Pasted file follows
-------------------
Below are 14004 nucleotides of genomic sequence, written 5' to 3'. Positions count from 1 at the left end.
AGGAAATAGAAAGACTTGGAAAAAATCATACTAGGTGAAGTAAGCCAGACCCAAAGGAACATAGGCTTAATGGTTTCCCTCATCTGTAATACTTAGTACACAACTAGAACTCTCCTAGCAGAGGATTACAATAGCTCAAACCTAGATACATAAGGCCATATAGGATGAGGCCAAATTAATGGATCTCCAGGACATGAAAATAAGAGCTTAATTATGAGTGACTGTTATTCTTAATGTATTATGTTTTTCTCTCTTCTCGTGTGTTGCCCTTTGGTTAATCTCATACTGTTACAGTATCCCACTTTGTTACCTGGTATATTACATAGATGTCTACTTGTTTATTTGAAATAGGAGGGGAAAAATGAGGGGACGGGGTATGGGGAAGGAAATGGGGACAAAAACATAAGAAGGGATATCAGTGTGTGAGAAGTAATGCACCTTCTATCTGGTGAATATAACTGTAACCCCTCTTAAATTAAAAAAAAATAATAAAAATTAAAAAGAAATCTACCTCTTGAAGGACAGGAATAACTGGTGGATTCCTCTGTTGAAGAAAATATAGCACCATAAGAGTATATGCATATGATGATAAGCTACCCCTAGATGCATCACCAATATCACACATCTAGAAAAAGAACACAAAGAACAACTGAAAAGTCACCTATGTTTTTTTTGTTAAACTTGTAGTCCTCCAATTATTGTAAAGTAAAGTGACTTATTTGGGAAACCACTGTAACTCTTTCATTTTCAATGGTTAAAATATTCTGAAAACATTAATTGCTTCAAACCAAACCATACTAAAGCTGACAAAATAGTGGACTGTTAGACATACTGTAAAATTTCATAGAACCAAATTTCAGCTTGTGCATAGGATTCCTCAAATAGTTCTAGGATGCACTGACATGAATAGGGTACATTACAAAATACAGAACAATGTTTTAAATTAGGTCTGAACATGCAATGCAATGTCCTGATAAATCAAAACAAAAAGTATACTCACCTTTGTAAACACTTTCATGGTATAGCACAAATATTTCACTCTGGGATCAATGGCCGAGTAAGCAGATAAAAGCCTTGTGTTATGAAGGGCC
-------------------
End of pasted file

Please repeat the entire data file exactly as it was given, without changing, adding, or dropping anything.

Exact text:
Below are 14004 nucleotides of genomic sequence, written 5' to 3'. Positions count from 1 at the left end.
AGGAAATAGAAAGACTTGGAAAAAATCATACTAGGTGAAGTAAGCCAGACCCAAAGGAACATAGGCTTAATGGTTTCCCTCATCTGTAATACTTAGTACACAACTAGAACTCTCCTAGCAGAGGATTACAATAGCTCAAACCTAGATACATAAGGCCATATAGGATGAGGCCAAATTAATGGATCTCCAGGACATGAAAATAAGAGCTTAATTATGAGTGACTGTTATTCTTAATGTATTATGTTTTTCTCTCTTCTCGTGTGTTGCCCTTTGGTTAATCTCATACTGTTACAGTATCCCACTTTGTTACCTGGTATATTACATAGATGTCTACTTGTTTATTTGAAATAGGAGGGGAAAAATGAGGGGACGGGGTATGGGGAAGGAAATGGGGACAAAAACATAAGAAGGGATATCAGTGTGTGAGAAGTAATGCACCTTCTATCTGGTGAATATAACTGTAACCCCTCTTAAATTAAAAAAAAATAATAAAAATTAAAAAGAAATCTACCTCTTGAAGGACAGGAATAACTGGTGGATTCCTCTGTTGAAGAAAATATAGCACCATAAGAGTATATGCATATGATGATAAGCTACCCCTAGATGCATCACCAATATCACACATCTAGAAAAAGAACACAAAGAACAACTGAAAAGTCACCTATGTTTTTTTTGTTAAACTTGTAGTCCTCCAATTATTGTAAAGTAAAGTGACTTATTTGGGAAACCACTGTAACTCTTTCATTTTCAATGGTTAAAATATTCTGAAAACATTAATTGCTTCAAACCAAACCATACTAAAGCTGACAAAATAGTGGACTGTTAGACATACTGTAAAATTTCATAGAACCAAATTTCAGCTTGTGCATAGGATTCCTCAAATAGTTCTAGGATGCACTGACATGAATAGGGTACATTACAAAATACAGAACAATGTTTTAAATTAGGTCTGAACATGCAATGCAATGTCCTGATAAATCAAAACAAAAAGTATACTCACCTTTGTAAACACTTTCATGGTATAGCACAAATATTTCACTCTGGGATCAATGGCCGAGTAAGCAGATAAAAGCCTTGTGTTATGAAGGGCC